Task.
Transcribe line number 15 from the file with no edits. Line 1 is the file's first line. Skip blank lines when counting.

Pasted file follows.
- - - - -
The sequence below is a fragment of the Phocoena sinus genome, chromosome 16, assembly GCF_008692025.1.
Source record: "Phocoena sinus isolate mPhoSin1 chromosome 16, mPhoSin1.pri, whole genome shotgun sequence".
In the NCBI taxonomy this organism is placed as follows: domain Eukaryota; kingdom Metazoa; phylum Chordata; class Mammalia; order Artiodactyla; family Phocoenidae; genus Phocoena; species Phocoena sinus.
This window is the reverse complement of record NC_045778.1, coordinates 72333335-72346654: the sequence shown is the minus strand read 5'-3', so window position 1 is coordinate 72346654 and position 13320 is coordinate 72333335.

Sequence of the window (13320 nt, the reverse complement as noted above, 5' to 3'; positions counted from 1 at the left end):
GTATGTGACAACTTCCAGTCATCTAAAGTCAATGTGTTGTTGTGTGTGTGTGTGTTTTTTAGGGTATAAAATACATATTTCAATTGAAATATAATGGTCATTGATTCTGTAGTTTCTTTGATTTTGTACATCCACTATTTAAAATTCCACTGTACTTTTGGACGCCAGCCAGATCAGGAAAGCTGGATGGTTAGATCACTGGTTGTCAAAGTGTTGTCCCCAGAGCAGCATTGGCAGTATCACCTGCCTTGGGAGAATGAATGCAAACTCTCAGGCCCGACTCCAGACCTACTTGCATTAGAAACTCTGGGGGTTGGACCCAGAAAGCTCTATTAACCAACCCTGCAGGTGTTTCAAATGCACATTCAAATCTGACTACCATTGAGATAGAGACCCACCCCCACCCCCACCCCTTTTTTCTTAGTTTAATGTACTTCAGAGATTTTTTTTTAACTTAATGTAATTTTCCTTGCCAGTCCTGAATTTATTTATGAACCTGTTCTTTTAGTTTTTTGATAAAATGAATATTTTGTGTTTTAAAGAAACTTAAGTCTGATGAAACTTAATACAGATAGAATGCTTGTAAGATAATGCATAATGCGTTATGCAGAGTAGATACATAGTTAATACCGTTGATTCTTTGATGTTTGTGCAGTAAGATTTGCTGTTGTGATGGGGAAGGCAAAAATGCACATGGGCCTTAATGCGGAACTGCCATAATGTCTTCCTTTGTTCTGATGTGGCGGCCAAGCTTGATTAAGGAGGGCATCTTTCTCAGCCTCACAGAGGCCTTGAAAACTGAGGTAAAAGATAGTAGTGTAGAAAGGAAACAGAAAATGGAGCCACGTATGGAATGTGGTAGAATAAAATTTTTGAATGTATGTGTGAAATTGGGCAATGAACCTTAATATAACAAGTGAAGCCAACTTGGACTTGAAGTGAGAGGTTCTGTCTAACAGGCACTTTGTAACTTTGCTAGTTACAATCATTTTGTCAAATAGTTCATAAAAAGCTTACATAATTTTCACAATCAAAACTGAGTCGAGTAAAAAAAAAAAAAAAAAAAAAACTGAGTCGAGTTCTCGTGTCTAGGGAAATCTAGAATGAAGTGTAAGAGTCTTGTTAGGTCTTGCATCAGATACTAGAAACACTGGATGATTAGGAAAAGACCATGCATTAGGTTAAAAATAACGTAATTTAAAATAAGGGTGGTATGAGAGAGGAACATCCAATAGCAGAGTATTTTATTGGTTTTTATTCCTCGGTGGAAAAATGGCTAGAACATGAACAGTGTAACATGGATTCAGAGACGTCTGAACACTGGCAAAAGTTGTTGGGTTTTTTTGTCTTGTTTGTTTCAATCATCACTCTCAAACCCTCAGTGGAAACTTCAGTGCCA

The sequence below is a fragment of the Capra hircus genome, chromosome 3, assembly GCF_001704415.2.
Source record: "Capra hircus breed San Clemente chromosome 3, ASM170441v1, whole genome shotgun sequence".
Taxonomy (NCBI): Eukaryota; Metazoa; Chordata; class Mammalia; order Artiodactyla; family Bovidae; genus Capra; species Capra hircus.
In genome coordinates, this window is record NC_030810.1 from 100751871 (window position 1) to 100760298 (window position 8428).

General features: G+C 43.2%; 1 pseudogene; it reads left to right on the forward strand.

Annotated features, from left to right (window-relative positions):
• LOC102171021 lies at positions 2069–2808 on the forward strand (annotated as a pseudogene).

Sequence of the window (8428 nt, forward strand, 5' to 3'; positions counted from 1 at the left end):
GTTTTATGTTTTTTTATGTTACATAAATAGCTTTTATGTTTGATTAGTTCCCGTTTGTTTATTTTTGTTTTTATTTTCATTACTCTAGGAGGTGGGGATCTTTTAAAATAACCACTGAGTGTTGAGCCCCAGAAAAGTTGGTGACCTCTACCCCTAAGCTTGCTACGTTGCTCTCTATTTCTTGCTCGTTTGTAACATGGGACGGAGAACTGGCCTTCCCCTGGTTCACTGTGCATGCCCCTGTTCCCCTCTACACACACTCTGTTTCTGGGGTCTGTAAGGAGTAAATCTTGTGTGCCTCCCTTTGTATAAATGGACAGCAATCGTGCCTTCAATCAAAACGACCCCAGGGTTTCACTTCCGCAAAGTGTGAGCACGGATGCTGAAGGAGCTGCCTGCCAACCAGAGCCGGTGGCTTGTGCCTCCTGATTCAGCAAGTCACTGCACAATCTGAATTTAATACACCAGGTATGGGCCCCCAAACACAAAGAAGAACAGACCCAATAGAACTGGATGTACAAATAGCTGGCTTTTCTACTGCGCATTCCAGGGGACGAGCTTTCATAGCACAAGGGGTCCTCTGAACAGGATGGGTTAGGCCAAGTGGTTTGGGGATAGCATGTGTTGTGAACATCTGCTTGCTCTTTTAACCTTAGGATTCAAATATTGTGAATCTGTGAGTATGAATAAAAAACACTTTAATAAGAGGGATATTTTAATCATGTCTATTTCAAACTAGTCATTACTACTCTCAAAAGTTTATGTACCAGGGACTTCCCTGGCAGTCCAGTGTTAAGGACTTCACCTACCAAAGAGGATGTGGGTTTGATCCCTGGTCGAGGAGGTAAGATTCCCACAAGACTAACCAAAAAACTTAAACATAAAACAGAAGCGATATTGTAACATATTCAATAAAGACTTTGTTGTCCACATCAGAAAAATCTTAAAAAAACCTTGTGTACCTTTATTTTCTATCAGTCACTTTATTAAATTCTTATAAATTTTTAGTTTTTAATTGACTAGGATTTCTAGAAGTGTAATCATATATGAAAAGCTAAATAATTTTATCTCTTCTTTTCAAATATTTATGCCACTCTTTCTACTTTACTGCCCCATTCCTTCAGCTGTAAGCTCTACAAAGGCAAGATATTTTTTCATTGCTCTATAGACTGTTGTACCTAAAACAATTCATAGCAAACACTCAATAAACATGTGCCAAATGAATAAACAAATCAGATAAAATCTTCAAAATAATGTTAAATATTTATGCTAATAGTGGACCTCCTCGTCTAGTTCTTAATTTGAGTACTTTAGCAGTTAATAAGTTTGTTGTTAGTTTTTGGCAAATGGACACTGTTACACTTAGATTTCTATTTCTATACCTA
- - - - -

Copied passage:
GTTTTATGTTTTTTTATGTTACATAAATAGCTTTTATGTTTGATTAGTTCCCGTTTGTTTATTTTTGTTTTTATTTTCATTACTCTAGGAGGTGGGGATCTTTTAAAATAACCACTGAGTGTTGAGCCCCAGAAAAGTTGGTGACCTCTACCCCTAAGCTTGCTACGTTGCTCTCTATTTCTTGCTCGTTTGTAACATGGGACGGAGAACTGGCCTTCCCCTGGTTCACTGTGCATGCCCCTGTTCCCCTCTACACACACTCTGTTTCTGGGGTCTGTAAGGAGTAAATCTTGTGTGCCTCCCTTTGTATAAATGGACAGCAATCGTGCCTTCAATCAAAACGACCCCAGGGTTTCACTTCCGCAAAGTGTGAGCACGGATGCTGAAGGAGCTGCCTGCCAACCAGAGCCGGTGGCTTGTGCCTCCTGATTCAGCAAGTCACTGCACAATCTGAATTTAATACACCAGGTATGGGCCCCCAAACACAAAGAAGAACAGACCCAATAGAACTGGATGTACAAATAGCTGGCTTTTCTACTGCGCATTCCAGGGGACGAGCTTTCATAGCACAAGGGGTCCTCTGAACAGGATGGGTTAGGCCAAGTGGTTTGGGGATAGCATGTGTTGTGAACATCTGCTTGCTCTTTTAACCTTAGGATTCAAATATTGTGAATCTGTGAGTATGAATAAAAAACACTTTAATAAGAGGGATATTTTAATCATGTCTATTTCAAACTAGTCATTACTACTCTCAAAAGTTTATGTACCAGGGACTTCCCTGGCAGTCCAGTGTTAAGGACTTCACCTACCAAAGAGGATGTGGGTTTGATCCCTGGTCGAGGAGGTAAGATTCCCACAAGACTAACCAAAAAACTTAAACATAAAACAGAAGCGATATTGTAACATATTCAATAAAGACTTTGTTGTCCACATCAGAAAAATCTTAAAAAAACCTTGTGTACCTTTATTTTCTATCAGTCACTTTATTAAATTCTTATAAATTTTTAGTTTTTAATTGACTAGGATTTCTAGAAGTGTAATCATATATGAAAAGCTAAATAATTTTATCTCTTCTTTTCAAATATTTATGCCACTCTTTCTACTTTACTGCCCCATTCCTTCAGCTGTAAGCTCTACAAAGGCAAGATATTTTTTCATTGCTCTATAGACTGTTGTACCTAAAACAATTCATAGCAAACACTCAATAAACATGTGCCAAATGAATAAACAAATCAGATAAAATCTTCAAAATAATGTTAAATATTTATGCTAATAGTGGACCTCCTCGTCTAGTTCTTAATTTGAGTACTTTAGCAGTTAATAAGTTTGTTGTTAGTTTTTGGCAAATGGACACTGTTACACTTAGATTTCTATTTCTATACCTA